A recent Denver Post article’s reference to “poor judgment, impulsiveness, lack of inhibitions, short temper and inability to solve problems” might reasonably link in many people’s minds to descriptors of individuals embroiled in the criminal justice system.
It is in fact a recitation of symptoms that are common in people with serious traumatic brain injuries.
And, indeed, researchers have found a close tie between TBI manifestations and a high number of Colorado residents who are currently incarcerated, on probation or participating in drug court programs.
Key findings from a federally funded study effort reveal that a stunningly high percentage of detainees suffer from serious head injuries. A tandem team of University of Denver specialists and Colorado state regulators concludes that a TBI history is flatly common among individuals with criminal records. The sheer prevalence of significant brain/head injuries among criminal offenders spells “a new narrative,” says one principal researcher.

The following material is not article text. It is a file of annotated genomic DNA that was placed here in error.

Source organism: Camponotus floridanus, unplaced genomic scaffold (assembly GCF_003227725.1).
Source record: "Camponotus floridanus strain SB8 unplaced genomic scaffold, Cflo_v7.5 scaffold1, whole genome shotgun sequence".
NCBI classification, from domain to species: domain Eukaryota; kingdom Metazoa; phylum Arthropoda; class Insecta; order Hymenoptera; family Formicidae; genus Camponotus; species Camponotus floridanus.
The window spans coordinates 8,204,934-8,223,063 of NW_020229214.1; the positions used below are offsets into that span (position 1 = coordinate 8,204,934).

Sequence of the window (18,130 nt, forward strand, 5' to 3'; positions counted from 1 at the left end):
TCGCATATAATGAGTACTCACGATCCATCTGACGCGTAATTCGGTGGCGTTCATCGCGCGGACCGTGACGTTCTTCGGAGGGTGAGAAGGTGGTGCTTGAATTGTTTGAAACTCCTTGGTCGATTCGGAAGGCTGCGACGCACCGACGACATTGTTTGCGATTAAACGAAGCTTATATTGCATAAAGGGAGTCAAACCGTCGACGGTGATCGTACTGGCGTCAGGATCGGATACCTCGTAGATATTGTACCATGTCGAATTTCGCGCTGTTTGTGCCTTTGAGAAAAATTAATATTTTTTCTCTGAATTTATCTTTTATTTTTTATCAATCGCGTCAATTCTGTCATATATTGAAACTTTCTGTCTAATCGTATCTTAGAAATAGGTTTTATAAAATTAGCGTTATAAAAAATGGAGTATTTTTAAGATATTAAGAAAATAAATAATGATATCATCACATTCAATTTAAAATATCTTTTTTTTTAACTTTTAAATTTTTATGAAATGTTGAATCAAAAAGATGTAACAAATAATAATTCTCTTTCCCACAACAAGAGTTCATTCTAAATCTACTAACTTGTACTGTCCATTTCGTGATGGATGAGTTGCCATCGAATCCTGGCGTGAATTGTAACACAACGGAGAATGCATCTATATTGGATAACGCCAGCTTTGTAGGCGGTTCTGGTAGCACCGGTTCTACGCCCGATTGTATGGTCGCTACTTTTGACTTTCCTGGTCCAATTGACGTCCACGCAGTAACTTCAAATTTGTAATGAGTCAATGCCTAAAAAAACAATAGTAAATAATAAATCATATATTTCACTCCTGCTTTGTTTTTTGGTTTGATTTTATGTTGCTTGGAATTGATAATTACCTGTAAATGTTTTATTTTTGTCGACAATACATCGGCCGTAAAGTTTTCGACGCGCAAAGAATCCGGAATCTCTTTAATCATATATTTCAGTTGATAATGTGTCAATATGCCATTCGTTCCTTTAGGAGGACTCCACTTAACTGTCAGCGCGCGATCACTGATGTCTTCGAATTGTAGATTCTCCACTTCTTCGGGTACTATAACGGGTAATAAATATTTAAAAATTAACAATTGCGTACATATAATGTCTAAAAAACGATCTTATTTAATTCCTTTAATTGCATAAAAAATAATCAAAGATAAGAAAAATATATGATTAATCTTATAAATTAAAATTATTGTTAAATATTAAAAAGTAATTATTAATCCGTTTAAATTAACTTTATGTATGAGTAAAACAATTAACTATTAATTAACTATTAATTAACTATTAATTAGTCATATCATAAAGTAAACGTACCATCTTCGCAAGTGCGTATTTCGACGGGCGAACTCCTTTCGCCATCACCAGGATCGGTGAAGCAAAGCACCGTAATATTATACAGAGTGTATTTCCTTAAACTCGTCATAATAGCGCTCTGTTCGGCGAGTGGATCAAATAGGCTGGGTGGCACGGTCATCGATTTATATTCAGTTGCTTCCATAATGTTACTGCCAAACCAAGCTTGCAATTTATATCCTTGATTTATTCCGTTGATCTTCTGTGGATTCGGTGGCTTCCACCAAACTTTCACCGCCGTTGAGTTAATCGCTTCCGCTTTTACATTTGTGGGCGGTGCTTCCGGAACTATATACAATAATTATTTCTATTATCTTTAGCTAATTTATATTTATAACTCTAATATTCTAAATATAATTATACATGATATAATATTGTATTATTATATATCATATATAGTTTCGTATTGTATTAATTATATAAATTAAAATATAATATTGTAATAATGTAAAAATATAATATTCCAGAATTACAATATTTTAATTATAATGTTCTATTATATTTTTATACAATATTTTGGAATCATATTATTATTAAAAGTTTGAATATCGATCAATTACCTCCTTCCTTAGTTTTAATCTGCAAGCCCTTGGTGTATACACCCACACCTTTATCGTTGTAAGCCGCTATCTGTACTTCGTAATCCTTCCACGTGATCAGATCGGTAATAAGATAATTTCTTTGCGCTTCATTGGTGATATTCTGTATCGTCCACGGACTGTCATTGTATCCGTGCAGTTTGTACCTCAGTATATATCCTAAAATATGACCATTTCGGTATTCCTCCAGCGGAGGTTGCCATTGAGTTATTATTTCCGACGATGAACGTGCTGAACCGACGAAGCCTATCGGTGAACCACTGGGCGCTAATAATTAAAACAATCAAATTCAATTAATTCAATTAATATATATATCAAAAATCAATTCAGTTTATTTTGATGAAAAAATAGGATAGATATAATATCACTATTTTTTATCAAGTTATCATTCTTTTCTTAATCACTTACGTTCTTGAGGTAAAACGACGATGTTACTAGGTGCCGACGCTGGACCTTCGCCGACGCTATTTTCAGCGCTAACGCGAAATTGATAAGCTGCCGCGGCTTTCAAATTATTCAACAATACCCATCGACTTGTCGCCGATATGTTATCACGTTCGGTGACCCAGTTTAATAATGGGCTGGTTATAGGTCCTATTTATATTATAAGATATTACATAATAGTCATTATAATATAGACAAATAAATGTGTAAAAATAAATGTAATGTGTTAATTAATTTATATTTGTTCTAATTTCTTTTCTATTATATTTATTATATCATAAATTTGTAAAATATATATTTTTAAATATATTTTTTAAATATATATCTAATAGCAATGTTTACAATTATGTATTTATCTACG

In fact, he notes, it paints a compelling picture “of the most vulnerable segment of our entire community population.”
Should a history of TBI episodes fully exonerate an individual implicated in criminal activity?
No one from the research team is suggesting that it should.
A broad consensus has certainly emerged that traumatic brain injury should be looked at closely when its symptoms are apparent in an offender, though. If criminal culpability is arguably tied more to a medical condition than it is to volitional behavior, justice demands that evidence suggesting that be fully considered.
Ten states are currently engaged in the above-cited federally funded TBI study involving criminal offenders, with Colorado leading the effort.